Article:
Friday, October 10, 2003

THE STING AND QUEEN: Somebody seems to think he's a bit of an institution, judging by Sting's words as he accepted a CBE::

"I didn't ever imagine that when I set off from Newcastle with a guitar and a bag of songs that I would end up here at Buckingham Palace. It's a landmark for me - an acceptance of my work in the world, because I do feel I represent Great Britain in the world.

Oh, god, no wonder so many countries hate us, then - I'd always thought we could work through being the place that crushed a third of the globe into its empire, our image as place of warm beer, bad food and bald, tattooed men smashing things; I even thought in time we could rise above being a nation where Ian Duncan Smith can perform a risible conference speech stood on the end of a catwalk, looking for all the world like there's been a terrible slip-up and the Over 60's Cabaret night has somehow booked a toothpaste salesman instead of a Neil Diamond tribute act, and people still talk about the vague possibility he might end up running the country with a straight face. But if the country is represented overseas by the pompous, self-referring, jazz-as-a-punishment of Sting, we might as well ring up Belguim and ask if they want to buy us up as a job lot. Hang on, Sting hasn't finished:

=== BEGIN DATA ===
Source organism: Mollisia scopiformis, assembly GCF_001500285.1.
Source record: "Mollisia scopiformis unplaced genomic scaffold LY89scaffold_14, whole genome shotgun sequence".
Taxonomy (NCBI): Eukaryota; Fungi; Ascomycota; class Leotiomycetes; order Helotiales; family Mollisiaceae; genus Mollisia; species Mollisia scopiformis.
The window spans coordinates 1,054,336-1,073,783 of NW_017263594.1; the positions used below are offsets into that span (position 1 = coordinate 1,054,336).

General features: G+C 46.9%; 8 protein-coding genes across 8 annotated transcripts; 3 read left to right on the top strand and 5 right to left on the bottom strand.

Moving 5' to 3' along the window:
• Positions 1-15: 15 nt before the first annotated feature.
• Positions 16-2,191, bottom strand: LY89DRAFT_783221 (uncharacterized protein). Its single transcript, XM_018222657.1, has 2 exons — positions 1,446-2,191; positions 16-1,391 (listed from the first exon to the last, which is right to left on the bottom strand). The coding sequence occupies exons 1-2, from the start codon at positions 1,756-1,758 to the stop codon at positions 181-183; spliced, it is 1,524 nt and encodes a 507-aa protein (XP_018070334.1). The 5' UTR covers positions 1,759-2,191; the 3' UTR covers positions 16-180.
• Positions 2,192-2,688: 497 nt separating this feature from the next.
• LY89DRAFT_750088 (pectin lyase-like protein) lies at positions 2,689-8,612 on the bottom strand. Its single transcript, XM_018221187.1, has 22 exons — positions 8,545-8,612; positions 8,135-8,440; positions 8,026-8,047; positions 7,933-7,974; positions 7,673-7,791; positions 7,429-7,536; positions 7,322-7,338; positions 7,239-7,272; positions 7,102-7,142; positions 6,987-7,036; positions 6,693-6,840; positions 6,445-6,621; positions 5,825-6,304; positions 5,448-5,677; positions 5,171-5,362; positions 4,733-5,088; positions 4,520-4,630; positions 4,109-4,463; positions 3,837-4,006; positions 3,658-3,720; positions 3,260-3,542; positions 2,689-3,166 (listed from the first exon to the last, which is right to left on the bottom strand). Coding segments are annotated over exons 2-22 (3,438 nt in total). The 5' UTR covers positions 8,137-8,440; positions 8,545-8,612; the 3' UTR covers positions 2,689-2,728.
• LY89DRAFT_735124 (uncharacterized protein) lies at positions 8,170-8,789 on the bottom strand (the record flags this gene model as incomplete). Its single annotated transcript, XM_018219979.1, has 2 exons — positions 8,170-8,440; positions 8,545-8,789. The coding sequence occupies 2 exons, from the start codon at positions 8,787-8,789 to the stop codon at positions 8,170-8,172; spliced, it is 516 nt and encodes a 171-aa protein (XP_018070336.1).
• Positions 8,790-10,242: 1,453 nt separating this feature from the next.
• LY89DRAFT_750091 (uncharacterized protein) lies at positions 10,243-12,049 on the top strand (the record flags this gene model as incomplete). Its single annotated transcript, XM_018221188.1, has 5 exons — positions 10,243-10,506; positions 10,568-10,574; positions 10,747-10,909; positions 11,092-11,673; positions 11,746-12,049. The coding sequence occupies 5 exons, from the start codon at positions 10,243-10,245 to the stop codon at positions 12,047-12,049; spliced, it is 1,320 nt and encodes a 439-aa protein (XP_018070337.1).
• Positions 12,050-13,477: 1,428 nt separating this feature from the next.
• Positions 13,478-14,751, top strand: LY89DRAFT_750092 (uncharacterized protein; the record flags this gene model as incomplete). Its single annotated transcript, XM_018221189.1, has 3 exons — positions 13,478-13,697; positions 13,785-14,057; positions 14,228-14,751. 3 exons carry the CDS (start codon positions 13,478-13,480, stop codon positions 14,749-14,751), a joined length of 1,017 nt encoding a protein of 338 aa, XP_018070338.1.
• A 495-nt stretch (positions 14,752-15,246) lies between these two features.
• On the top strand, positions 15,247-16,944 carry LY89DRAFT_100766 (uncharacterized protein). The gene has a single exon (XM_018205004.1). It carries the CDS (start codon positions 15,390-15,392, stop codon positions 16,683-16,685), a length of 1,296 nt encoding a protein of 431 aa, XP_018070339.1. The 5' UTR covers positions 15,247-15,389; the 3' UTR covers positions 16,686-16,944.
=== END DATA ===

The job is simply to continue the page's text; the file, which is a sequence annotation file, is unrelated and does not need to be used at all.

"I'd be surprised if she (the Queen) knows my music," he said. "I know Charles listens to it - but there's always hope."

We're republicans round our way, but even we'd draw the line at forcing the poor old girl to sit through any of Sting's solo work. And what makes Sting so sure that Charles listens to it? There's thousands of other plausible explanations for why the Prince of Wales always looks like he's passing a kidney stone, it doesn't have to be that he's just had Sacred Love on in the car.

Sting's still going on: "I'm a little bemused and excited. I was quite nervous. I've never met the Queen before. It's a little bit like a dream."

Yeah, we bet the Queen kept going "Is this really happening?", too.

Sting recalled his childhood on Tyneside where his father was a milkman, saying: "My father worked every day, except Christmas Day, until he died and gave me a sense of hard work. I still have that work ethic.

How does one actually give someone a "sense of hard work", exactly? And does Sting really suggest that his life is any way comparable with that of a chap lugging crates 364 days a year? After all, if you strip out the many 'Best of The Police' releases, we make it he's released five albums in the last decade - a production rate of, at a rough average, six seconds of music every day. And he doesn't have to go round to collect the money every Friday evening.

We lived in one of the streets that led down to the shipyard at Wallsend and I saw the Queen Mother once when I was very little and was convinced she smiled at me."

Erm... weren't you a punk, young Sting?


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